In Brief
  • The UN will be using the blockchain Ethereum to distribute funds from the World Food Program to more than 10,000 people in Jordan this summer.
  • The computer network is making humanitarian giving simpler and more secure than ever.

Giving That Can Last

Technology has the power to improve people’s lives — and not just by supplying flying cars to millionaires. The computer networks that brought us Bitcoins are advancing in ways that will make humanitarian giving simpler and more secure than ever.

These networks are called blockchains. They are decentralized digital ledgers that allow for an incomparable level of transparency and are equipped with cryptography-based security, making them optimal for making and monitoring transactions. Simply, they take out the middle man (banks) and make the transfer of funds more streamlined and safe.

The United Nations (UN) chose one specific blockchain, Ethereum, to distribute funds from the World Food Program (WFP) in a pilot program earlier this year. The experiment was a success, distributing aid to 100 people in Pakistan.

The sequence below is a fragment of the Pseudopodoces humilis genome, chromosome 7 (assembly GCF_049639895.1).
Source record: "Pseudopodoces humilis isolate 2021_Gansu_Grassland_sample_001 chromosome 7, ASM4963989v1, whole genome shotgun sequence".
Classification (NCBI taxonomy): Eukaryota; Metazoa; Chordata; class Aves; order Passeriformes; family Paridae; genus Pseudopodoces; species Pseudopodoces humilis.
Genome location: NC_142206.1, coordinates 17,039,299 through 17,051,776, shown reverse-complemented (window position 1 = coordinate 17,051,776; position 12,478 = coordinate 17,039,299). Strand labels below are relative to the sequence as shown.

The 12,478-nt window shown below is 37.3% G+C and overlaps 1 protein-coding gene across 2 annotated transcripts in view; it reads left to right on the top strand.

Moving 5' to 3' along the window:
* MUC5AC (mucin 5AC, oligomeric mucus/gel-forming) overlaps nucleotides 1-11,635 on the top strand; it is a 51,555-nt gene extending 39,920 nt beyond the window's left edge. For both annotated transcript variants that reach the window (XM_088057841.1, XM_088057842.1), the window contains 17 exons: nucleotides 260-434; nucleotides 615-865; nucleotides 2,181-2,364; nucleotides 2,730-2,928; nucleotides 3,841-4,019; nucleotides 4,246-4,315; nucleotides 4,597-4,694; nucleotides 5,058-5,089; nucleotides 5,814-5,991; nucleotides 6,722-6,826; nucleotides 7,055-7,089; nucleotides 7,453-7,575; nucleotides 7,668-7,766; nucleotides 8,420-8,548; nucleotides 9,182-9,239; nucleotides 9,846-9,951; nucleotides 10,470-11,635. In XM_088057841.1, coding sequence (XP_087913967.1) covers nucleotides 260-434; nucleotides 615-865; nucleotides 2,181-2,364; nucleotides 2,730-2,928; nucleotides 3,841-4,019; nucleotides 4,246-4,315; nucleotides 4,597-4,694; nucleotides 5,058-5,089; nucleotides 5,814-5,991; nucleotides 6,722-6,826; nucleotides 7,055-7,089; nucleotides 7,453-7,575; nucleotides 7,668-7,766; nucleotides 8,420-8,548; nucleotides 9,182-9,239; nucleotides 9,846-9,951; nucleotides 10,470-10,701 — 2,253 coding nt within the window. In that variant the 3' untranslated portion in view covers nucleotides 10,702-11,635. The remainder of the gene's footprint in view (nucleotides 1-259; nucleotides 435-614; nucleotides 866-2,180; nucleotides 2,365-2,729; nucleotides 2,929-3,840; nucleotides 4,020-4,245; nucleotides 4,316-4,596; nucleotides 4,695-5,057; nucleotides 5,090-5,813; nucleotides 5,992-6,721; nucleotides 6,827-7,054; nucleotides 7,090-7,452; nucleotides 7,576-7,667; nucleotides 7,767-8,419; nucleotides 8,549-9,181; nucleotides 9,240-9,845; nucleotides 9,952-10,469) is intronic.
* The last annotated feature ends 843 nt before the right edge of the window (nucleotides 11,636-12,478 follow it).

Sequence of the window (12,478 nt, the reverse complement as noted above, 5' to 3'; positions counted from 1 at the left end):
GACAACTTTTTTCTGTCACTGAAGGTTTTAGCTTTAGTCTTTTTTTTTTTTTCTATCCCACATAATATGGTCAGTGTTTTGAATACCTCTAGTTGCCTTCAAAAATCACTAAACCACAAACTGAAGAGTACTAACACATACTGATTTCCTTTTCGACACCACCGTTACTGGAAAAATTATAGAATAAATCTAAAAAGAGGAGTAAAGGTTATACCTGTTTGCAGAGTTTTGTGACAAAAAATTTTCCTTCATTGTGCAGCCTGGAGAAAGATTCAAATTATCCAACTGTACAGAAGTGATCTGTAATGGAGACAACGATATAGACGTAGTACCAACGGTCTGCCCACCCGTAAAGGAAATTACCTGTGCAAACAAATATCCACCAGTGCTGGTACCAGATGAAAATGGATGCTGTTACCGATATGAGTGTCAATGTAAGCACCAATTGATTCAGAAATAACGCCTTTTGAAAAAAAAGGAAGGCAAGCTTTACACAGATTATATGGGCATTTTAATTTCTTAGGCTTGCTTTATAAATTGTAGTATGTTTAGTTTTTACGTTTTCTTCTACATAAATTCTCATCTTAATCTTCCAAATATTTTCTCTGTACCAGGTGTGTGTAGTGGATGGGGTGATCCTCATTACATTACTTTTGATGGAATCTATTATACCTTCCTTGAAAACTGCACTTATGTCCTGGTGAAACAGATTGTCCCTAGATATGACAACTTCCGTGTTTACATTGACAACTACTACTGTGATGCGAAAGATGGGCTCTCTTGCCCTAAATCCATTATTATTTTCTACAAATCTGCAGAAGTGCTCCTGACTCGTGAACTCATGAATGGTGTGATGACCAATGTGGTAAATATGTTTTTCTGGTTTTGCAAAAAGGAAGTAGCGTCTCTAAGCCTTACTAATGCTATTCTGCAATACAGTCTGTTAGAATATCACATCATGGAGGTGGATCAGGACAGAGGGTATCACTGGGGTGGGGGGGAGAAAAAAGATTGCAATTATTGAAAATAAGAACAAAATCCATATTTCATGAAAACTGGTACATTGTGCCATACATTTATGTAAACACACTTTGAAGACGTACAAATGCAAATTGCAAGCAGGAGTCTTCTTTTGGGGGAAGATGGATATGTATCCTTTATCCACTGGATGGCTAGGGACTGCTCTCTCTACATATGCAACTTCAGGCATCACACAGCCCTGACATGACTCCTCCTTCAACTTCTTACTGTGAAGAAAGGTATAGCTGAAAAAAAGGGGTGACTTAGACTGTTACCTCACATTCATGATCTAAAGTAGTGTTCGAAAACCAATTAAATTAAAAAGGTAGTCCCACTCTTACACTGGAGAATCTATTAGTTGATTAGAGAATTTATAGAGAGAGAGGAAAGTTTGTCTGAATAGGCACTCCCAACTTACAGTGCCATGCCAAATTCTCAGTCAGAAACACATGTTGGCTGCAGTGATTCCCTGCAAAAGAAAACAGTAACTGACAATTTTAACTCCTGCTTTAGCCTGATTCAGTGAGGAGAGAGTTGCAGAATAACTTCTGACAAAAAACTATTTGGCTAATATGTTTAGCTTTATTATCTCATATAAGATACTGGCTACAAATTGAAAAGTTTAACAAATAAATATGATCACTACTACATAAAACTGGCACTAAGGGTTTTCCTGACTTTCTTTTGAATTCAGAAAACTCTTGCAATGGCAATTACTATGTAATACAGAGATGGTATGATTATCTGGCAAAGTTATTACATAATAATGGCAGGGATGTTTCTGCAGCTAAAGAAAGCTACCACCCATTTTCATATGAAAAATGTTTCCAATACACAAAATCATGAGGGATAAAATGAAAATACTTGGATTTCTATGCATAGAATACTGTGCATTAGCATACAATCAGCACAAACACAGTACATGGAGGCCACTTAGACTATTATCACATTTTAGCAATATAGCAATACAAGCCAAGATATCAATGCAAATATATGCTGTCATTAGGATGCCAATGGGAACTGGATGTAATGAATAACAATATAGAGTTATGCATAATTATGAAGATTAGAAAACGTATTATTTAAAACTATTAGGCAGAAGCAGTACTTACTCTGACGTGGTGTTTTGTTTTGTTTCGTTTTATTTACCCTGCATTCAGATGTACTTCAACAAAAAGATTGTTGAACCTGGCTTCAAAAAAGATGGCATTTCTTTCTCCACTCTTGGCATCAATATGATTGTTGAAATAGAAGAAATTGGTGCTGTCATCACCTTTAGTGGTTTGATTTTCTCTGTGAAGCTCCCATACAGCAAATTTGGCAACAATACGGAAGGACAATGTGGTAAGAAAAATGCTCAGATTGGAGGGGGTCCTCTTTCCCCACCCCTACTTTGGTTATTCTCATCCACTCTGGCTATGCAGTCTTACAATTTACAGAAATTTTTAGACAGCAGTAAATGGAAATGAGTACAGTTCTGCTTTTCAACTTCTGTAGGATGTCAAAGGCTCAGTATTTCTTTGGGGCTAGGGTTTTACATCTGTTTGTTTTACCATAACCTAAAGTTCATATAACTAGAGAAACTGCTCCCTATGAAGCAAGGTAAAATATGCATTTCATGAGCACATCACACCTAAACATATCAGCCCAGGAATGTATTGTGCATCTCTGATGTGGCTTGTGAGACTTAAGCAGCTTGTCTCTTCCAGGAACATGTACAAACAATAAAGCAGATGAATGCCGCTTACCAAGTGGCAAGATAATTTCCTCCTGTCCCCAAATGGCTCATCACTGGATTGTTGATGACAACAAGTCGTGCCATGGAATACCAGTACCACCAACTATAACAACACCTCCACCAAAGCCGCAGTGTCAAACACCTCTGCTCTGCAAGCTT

Meeting a Need

The UN will be putting Ethereum to an even greater challenge now, because, having started May 1, the system will now be used in Jordan to distribute funds to more than 10,000 people. To protect the privacy of those who accept WFP aid, the monetary amount being dispensed is not being announced. Assuming all goes according to plan, the UN expects to use the blockchain to help support 500,000 recipients by 2018.

This program is designed to demonstrate the aptitude of blockchain technology for distributing humanitarian aid to people who need it. It is also a strategic investment for the UN, as the resilient digital infrastructure could allow these charitable services to outlive the UN itself.

The UN is considering more ways it can use blockchain to optimize aid distribution, WFP financial officer Houman Haddad said in an interview with CoinDesk. Strategies include sending funds directly to food stores instead of the actual recipients, thereby cutting down on transactions, and potentially using cryptocurrency instead of state-issued currency to circumvent currency volatility.

With the power of blockchain, the WFP can potentially (and more effectively) help 80 million people each year — and maybe even expand that number.